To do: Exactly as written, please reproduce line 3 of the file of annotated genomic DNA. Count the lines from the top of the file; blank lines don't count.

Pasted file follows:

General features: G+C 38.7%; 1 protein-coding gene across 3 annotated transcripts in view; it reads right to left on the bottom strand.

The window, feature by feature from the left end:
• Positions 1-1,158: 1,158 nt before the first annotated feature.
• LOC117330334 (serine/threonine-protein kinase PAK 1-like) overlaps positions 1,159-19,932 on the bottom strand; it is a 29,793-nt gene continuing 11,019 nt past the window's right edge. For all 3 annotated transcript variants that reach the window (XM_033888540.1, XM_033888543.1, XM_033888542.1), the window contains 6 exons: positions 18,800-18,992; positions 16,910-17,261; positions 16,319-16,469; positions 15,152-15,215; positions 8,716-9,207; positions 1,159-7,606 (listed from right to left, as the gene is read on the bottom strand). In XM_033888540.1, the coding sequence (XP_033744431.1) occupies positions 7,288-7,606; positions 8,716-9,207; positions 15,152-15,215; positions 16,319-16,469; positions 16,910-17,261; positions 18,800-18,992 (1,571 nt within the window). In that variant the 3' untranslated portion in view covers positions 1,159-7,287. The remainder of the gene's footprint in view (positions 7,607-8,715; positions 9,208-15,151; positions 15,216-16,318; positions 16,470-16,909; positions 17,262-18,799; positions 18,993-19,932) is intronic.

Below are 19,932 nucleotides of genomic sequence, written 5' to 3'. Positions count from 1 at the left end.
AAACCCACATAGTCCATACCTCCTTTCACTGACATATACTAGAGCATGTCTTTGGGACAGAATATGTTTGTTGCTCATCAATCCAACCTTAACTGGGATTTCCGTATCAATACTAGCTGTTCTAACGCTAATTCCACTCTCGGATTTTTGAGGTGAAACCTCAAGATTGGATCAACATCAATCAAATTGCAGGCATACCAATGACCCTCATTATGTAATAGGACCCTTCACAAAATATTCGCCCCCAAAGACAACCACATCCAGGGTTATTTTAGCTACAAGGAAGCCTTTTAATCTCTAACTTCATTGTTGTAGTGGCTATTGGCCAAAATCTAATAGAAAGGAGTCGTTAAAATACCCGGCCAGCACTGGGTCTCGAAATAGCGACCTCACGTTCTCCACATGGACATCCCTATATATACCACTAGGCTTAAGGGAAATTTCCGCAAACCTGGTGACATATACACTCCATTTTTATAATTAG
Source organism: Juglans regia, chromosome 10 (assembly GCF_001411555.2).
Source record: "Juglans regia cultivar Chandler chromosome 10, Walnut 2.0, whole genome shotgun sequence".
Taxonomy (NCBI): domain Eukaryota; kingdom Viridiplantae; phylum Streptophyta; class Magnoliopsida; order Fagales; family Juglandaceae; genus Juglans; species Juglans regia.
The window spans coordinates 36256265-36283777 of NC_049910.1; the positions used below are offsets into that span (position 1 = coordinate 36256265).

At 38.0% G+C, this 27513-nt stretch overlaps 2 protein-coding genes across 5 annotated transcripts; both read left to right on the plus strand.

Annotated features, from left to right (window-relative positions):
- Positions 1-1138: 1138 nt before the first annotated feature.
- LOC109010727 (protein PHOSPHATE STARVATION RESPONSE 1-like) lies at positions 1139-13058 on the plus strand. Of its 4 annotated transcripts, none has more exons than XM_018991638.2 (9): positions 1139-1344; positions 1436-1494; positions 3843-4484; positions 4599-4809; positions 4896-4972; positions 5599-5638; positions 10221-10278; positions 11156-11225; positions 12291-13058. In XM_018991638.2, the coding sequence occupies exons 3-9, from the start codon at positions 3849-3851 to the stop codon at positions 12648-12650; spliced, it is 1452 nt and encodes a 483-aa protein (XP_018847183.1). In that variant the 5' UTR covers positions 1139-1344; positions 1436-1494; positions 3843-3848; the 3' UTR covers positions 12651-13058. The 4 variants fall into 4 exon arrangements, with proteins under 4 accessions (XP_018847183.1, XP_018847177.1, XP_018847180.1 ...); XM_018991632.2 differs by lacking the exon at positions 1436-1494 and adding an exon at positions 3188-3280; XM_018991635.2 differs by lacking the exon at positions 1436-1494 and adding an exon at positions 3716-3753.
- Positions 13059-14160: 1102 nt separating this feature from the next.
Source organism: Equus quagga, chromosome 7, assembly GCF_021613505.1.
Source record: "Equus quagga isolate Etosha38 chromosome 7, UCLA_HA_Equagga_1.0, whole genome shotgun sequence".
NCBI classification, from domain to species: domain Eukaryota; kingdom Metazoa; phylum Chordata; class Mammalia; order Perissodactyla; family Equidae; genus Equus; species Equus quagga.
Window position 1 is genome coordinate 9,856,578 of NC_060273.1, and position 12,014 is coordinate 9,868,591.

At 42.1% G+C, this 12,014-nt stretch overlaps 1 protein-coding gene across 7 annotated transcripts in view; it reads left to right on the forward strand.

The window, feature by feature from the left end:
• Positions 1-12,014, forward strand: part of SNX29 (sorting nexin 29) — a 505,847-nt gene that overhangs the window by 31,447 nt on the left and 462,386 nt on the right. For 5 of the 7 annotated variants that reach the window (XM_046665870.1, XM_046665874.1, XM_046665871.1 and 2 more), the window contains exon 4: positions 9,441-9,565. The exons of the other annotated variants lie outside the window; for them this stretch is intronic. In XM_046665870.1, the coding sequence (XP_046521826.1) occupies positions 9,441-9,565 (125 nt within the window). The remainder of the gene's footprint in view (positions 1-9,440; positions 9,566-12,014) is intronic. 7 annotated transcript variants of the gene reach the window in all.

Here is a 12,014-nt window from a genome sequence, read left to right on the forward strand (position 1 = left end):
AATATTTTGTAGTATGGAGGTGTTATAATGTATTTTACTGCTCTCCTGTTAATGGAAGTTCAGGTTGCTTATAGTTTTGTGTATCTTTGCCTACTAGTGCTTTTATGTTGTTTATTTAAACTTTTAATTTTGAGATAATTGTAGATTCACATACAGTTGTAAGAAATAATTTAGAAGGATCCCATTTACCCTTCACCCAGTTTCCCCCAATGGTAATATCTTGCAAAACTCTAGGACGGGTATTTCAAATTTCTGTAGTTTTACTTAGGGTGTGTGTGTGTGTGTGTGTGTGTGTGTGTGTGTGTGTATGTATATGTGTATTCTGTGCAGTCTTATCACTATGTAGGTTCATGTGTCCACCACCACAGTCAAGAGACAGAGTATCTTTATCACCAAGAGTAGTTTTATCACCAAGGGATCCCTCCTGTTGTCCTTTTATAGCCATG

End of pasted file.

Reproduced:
• Positions 1-1,158: 1,158 nt before the first annotated feature.